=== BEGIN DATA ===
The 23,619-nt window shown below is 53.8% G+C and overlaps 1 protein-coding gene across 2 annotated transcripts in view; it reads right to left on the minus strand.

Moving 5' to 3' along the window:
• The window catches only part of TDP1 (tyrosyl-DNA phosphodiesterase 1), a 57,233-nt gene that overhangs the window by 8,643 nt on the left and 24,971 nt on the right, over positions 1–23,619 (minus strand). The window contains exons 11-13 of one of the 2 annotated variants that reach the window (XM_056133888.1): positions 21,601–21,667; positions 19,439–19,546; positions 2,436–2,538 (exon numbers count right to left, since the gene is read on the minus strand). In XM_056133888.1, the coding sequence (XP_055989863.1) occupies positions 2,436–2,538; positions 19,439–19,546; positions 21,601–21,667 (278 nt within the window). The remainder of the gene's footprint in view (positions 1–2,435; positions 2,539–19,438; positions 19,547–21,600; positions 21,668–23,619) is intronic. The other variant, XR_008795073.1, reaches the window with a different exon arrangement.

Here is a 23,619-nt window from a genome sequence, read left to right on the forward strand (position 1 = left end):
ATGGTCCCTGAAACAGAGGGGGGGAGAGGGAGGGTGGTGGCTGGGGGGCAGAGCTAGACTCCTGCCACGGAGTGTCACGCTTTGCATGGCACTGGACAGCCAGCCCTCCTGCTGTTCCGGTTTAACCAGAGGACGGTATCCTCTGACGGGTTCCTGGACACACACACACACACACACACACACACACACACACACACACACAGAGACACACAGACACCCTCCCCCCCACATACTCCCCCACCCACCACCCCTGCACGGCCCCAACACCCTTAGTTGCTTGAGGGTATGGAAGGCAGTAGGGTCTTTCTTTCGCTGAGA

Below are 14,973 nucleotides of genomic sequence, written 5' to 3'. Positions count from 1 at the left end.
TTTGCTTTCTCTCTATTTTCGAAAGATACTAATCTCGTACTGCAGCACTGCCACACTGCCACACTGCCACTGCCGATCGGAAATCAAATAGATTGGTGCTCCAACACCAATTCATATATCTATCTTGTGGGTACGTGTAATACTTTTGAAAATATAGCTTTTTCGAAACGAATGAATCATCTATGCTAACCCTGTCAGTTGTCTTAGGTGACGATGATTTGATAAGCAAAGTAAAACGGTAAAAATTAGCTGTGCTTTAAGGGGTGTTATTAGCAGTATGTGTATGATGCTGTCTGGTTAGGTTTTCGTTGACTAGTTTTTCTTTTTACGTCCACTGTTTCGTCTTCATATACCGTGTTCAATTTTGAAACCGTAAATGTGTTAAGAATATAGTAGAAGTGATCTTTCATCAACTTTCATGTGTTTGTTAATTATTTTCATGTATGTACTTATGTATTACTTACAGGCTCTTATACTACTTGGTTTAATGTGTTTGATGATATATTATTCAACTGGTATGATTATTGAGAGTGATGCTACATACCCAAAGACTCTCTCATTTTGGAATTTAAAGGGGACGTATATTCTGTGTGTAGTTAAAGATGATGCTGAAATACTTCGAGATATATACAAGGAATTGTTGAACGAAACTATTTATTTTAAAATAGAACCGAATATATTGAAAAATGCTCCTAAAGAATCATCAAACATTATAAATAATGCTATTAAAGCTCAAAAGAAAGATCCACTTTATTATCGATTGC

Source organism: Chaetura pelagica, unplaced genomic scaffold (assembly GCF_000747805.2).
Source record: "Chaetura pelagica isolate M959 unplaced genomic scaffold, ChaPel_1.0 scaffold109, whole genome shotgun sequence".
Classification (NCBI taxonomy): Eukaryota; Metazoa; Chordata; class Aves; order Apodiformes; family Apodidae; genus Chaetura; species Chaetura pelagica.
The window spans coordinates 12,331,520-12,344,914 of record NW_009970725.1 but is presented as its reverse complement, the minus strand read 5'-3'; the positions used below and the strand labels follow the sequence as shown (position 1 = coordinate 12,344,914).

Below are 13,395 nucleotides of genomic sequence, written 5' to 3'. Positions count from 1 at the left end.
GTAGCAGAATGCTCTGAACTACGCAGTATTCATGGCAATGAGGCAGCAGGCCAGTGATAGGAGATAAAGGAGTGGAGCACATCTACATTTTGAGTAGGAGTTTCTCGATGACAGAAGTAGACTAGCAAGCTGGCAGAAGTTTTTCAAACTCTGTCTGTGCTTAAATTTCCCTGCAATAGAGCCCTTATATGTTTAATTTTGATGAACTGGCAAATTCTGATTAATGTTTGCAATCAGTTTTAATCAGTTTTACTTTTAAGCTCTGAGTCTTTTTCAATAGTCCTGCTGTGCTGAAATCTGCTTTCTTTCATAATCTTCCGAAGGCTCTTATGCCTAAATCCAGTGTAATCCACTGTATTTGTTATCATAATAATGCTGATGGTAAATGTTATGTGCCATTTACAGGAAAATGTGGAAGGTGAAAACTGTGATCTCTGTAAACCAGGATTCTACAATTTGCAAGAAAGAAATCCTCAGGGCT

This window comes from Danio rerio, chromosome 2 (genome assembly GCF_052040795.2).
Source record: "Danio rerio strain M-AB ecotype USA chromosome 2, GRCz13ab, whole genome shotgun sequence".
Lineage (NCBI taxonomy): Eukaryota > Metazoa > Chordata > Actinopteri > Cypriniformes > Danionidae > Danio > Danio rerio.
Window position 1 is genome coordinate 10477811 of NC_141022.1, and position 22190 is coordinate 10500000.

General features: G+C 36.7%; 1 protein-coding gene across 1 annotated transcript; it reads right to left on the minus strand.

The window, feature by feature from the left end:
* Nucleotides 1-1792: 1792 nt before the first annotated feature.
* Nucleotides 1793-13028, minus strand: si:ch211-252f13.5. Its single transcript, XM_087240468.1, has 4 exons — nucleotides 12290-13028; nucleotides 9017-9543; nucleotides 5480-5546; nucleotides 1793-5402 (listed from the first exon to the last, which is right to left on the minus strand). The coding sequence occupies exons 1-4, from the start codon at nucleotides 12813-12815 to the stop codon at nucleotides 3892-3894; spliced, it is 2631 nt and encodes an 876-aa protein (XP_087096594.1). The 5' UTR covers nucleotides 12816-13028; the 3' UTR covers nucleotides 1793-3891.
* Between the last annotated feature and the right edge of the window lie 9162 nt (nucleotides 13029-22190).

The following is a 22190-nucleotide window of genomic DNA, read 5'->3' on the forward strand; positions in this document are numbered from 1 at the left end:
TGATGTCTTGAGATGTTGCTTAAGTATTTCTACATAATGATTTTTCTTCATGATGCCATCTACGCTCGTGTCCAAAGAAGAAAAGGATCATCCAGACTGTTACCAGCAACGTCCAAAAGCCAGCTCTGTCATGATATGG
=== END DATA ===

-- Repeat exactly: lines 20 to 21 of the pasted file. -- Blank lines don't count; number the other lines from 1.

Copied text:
* Nucleotides 1-1792: 1792 nt before the first annotated feature.
* Nucleotides 1793-13028, minus strand: si:ch211-252f13.5. Its single transcript, XM_087240468.1, has 4 exons — nucleotides 12290-13028; nucleotides 9017-9543; nucleotides 5480-5546; nucleotides 1793-5402 (listed from the first exon to the last, which is right to left on the minus strand). The coding sequence occupies exons 1-4, from the start codon at nucleotides 12813-12815 to the stop codon at nucleotides 3892-3894; spliced, it is 2631 nt and encodes an 876-aa protein (XP_087096594.1). The 5' UTR covers nucleotides 12816-13028; the 3' UTR covers nucleotides 1793-3891.